Nicholls FJ, Ling W, Ferrauto G, Aime S, Modo M - Sci Rep (2015)

Cell labeling.(A) With pinocytosis, uptake was increased in both cell types by increasing concentration (F = 132, p < 0.0001 for NSCs and F = 101, p < 0.0001 for ECs) and incubation time (F = 72, p < 0.0001 for NSCs and F = 12, p < 0.001 for ECs), with a significant interaction between time and concentration (F = 20, p < 0.0001 for NSCs and F = 13, p < 0.05 for ECs). (B) Survival was decreased in both cell types by increasing concentration (F = 29, p < 0.0001 for NSCs and F = 64, p < 0.0001 for ECs) and incubation time (F = 6, p < 0.01 for NSCs and F = 22, p < 0.0001 for ECs), with a significant interaction between time and concentration (F = 4, p < 0.01 for NSCs and F = 8, p < 0.001 for ECs). (C) For electroporation in NSCs, uptake was increased by increasing voltage (F = 12, p < 0.001) and decreased by increasing cell density (F = 24, p < 0.0001). For ECs, uptake by electroporation was increased by increasing pulse length (F = 13, p < 0.0001), but was not affected by cell density (F = 0.1, p = 0.90). (D) In NSCs, survival after electroporation was decreased by increasing voltage (F = 259, p < 0.0001) but increased by increasing cell density (F = 55, p < 0.0001). For ECs, survival after electroporation was decreased by increasing pulse length (F = 197, p < 0.0001), but was not affected by cell density (F = 0.02, p = 0.98).
© Copyright Policy - open-access
Related In: Results  -  Collection

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Show All Figures
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f2: Cell labeling.(A) With pinocytosis, uptake was increased in both cell types by increasing concentration (F = 132, p < 0.0001 for NSCs and F = 101, p < 0.0001 for ECs) and incubation time (F = 72, p < 0.0001 for NSCs and F = 12, p < 0.001 for ECs), with a significant interaction between time and concentration (F = 20, p < 0.0001 for NSCs and F = 13, p < 0.05 for ECs). (B) Survival was decreased in both cell types by increasing concentration (F = 29, p < 0.0001 for NSCs and F = 64, p < 0.0001 for ECs) and incubation time (F = 6, p < 0.01 for NSCs and F = 22, p < 0.0001 for ECs), with a significant interaction between time and concentration (F = 4, p < 0.01 for NSCs and F = 8, p < 0.001 for ECs). (C) For electroporation in NSCs, uptake was increased by increasing voltage (F = 12, p < 0.001) and decreased by increasing cell density (F = 24, p < 0.0001). For ECs, uptake by electroporation was increased by increasing pulse length (F = 13, p < 0.0001), but was not affected by cell density (F = 0.1, p = 0.90). (D) In NSCs, survival after electroporation was decreased by increasing voltage (F = 259, p < 0.0001) but increased by increasing cell density (F = 55, p < 0.0001). For ECs, survival after electroporation was decreased by increasing pulse length (F = 197, p < 0.0001), but was not affected by cell density (F = 0.02, p = 0.98).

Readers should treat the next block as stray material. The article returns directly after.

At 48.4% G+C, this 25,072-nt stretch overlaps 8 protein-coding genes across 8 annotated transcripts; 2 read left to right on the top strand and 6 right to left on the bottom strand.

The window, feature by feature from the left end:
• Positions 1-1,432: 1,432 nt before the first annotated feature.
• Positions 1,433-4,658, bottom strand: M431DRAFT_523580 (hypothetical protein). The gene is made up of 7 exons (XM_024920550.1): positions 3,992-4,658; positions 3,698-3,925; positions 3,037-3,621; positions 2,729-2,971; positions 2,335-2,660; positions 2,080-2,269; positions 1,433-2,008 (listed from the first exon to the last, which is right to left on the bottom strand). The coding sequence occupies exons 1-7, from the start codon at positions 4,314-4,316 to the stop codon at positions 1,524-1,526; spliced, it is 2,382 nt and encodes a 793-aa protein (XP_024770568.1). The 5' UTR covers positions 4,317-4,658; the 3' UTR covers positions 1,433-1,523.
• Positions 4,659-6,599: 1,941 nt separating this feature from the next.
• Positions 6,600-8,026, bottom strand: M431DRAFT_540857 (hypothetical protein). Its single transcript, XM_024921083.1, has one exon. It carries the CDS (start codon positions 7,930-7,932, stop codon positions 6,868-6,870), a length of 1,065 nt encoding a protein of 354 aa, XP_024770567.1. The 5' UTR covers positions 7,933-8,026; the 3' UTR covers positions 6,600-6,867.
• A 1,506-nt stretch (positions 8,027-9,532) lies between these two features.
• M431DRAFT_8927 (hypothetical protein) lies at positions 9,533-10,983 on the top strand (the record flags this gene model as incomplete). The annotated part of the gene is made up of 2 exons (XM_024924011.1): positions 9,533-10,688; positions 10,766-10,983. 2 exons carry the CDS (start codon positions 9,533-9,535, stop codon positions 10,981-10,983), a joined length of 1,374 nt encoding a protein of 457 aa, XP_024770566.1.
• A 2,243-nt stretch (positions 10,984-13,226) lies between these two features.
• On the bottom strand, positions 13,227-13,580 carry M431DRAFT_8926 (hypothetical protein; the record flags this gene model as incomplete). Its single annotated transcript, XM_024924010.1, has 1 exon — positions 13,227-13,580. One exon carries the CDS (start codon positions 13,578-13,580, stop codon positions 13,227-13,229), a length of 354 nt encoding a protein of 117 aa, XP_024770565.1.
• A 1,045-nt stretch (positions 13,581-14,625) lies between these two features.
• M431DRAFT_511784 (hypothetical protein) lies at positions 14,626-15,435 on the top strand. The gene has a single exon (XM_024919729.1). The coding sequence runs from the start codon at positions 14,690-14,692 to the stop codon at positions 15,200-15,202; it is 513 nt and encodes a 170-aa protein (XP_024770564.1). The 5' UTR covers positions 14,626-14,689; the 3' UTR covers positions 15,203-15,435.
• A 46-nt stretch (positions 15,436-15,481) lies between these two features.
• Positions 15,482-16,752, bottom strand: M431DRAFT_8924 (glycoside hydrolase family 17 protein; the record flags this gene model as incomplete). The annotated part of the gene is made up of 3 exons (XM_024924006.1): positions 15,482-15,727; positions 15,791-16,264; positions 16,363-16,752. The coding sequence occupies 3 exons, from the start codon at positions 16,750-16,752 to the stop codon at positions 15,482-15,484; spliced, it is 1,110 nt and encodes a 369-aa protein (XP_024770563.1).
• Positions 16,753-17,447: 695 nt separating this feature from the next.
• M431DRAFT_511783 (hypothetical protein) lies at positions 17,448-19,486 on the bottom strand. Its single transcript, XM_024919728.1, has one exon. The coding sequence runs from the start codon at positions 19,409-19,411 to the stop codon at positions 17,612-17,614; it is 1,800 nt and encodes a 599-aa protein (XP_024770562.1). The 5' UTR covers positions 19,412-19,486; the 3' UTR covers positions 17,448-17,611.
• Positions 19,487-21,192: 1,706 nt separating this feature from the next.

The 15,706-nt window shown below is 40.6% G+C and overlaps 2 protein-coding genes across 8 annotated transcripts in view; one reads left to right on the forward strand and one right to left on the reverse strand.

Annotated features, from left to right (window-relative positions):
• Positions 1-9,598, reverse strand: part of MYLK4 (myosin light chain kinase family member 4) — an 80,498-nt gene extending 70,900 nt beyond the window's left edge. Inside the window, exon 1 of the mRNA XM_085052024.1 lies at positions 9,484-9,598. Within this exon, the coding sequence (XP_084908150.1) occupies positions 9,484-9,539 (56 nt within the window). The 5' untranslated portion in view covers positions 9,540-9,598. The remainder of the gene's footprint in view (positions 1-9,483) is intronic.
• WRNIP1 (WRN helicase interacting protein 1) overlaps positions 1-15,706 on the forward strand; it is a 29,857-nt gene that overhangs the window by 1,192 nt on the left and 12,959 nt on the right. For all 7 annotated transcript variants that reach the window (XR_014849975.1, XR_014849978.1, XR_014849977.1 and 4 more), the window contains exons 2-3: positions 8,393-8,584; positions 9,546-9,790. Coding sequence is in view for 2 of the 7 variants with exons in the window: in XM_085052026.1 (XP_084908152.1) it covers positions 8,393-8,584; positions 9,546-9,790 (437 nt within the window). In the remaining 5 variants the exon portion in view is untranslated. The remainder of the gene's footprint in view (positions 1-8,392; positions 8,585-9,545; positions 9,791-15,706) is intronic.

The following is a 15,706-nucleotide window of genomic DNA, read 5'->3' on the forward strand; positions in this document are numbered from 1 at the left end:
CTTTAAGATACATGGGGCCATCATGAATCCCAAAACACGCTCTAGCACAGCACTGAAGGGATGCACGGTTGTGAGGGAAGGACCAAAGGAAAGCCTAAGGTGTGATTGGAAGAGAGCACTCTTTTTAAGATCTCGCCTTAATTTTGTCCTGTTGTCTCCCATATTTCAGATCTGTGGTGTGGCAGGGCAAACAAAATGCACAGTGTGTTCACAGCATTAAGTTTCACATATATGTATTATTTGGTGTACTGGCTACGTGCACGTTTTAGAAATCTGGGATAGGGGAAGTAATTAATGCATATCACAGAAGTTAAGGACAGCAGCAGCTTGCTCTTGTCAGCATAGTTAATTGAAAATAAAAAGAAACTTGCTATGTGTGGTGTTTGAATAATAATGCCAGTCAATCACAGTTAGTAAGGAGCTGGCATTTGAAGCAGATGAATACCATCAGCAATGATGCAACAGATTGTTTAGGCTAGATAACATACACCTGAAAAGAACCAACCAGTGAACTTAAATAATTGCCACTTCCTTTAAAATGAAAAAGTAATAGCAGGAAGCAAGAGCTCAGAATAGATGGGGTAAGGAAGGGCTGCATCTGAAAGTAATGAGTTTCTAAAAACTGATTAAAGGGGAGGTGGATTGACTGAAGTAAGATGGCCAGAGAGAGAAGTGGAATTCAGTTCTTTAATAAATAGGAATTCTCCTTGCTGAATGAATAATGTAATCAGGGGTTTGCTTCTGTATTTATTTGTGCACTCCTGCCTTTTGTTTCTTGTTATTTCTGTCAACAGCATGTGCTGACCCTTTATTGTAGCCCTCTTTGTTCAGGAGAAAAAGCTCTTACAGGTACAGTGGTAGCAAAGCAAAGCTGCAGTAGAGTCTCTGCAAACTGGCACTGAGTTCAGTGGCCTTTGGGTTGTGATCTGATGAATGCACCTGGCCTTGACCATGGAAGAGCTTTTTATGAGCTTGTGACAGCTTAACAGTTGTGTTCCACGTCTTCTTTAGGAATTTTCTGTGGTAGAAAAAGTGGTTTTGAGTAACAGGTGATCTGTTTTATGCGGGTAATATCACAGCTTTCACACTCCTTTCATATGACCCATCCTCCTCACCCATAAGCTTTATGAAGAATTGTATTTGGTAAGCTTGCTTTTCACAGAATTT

Mentions: To achieve an intracellular agent concentration that affords detection, a significant uptake of agent is required for each cell type. However, as Eu-HPDO3A is a more efficient imaging agent, a lower intracellular concentration or fewer cells are required to warrant detection. Since NSCs are generally more susceptible to toxicity and less efficient in cellular uptake than ECs, NSCs were labeled with Eu-HPDO3A and ECs with Yb-HPDO3A. For pinocytosis, both NSCs and ECs showed increasing intracellular concentration of paraCEST agents with increasing incubation time and concentration (Fig. 2A), whereas cell yield (i.e. those cells that attached and survived for 24hrs) showed the opposite response, decreasing with increasing incubation time and concentration (Fig. 2B). Incubation times of at least 24 hours at 100 mM paraCEST agent concentration yielded cell uptake that was sufficient for imaging experiments, as measured by ICP-MS. Cell uptake of Eu was verifiable based on the fluorescent properties of this molecule (Supplementary Fig. 1A). However, a concern of pinocytosis is that agents are sequestered in endosomes that can affect its effect on water and hence affect chemical exchange leading to a quenching of the detectable signal.

Bottom Line: Considering the varied lesion topology within each subject, the placement and distribution of cells within the lesion cavity is challenging.The use of multiple cell types to reconstruct damaged tissue illustrates the complexity of the process, but also highlights the challenges to provide a non-invasive assessment.The distribution of implanted cells within the lesion cavity and crucially the contribution of neural stem cells and endothelial cells to morphogenesis could be visualized simultaneously using two paramagnetic chemical exchange saturation transfer (paraCEST) agents.

View Article: PubMed Central - PubMed

Affiliation: Department of Radiology, Pittsburgh, PA.

ABSTRACT
In situ tissue engineering within a stroke cavity is gradually emerging as a novel therapeutic paradigm. Considering the varied lesion topology within each subject, the placement and distribution of cells within the lesion cavity is challenging. The use of multiple cell types to reconstruct damaged tissue illustrates the complexity of the process, but also highlights the challenges to provide a non-invasive assessment. The distribution of implanted cells within the lesion cavity and crucially the contribution of neural stem cells and endothelial cells to morphogenesis could be visualized simultaneously using two paramagnetic chemical exchange saturation transfer (paraCEST) agents. The development of sophisticated imaging methods is essential to guide delivery of the building blocks for in situ tissue engineering, but will also be essential to understand the dynamics of cellular interactions leading to the formation of de novo tissue.

No MeSH data available.


Related in: MedlinePlus